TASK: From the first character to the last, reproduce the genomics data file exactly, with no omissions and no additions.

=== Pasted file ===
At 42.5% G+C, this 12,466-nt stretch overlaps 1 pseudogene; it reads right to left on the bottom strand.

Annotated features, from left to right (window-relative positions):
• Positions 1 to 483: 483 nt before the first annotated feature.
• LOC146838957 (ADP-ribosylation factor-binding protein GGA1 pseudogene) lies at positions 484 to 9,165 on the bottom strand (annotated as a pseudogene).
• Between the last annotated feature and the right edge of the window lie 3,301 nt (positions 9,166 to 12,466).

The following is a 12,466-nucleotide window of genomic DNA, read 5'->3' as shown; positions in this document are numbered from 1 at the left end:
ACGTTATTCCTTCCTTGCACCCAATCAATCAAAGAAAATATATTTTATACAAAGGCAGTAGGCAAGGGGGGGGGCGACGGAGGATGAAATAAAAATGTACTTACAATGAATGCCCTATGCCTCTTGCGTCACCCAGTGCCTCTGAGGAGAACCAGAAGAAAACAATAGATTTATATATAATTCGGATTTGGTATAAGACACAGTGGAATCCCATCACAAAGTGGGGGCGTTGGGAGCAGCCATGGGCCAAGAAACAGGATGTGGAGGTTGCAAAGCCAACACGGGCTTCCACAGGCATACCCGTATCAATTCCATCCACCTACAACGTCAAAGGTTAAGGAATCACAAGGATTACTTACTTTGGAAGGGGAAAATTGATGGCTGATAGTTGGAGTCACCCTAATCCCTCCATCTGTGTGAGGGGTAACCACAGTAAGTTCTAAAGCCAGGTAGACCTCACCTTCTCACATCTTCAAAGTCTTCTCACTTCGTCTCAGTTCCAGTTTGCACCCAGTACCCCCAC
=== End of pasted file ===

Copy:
At 42.5% G+C, this 12,466-nt stretch overlaps 1 pseudogene; it reads right to left on the bottom strand.

Annotated features, from left to right (window-relative positions):
• Positions 1 to 483: 483 nt before the first annotated feature.
• LOC146838957 (ADP-ribosylation factor-binding protein GGA1 pseudogene) lies at positions 484 to 9,165 on the bottom strand (annotated as a pseudogene).
• Between the last annotated feature and the right edge of the window lie 3,301 nt (positions 9,166 to 12,466).

The following is a 12,466-nucleotide window of genomic DNA, read 5'->3' as shown; positions in this document are numbered from 1 at the left end:
ACGTTATTCCTTCCTTGCACCCAATCAATCAAAGAAAATATATTTTATACAAAGGCAGTAGGCAAGGGGGGGGGCGACGGAGGATGAAATAAAAATGTACTTACAATGAATGCCCTATGCCTCTTGCGTCACCCAGTGCCTCTGAGGAGAACCAGAAGAAAACAATAGATTTATATATAATTCGGATTTGGTATAAGACACAGTGGAATCCCATCACAAAGTGGGGGCGTTGGGAGCAGCCATGGGCCAAGAAACAGGATGTGGAGGTTGCAAAGCCAACACGGGCTTCCACAGGCATACCCGTATCAATTCCATCCACCTACAACGTCAAAGGTTAAGGAATCACAAGGATTACTTACTTTGGAAGGGGAAAATTGATGGCTGATAGTTGGAGTCACCCTAATCCCTCCATCTGTGTGAGGGGTAACCACAGTAAGTTCTAAAGCCAGGTAGACCTCACCTTCTCACATCTTCAAAGTCTTCTCACTTCGTCTCAGTTCCAGTTTGCACCCAGTACCCCCAC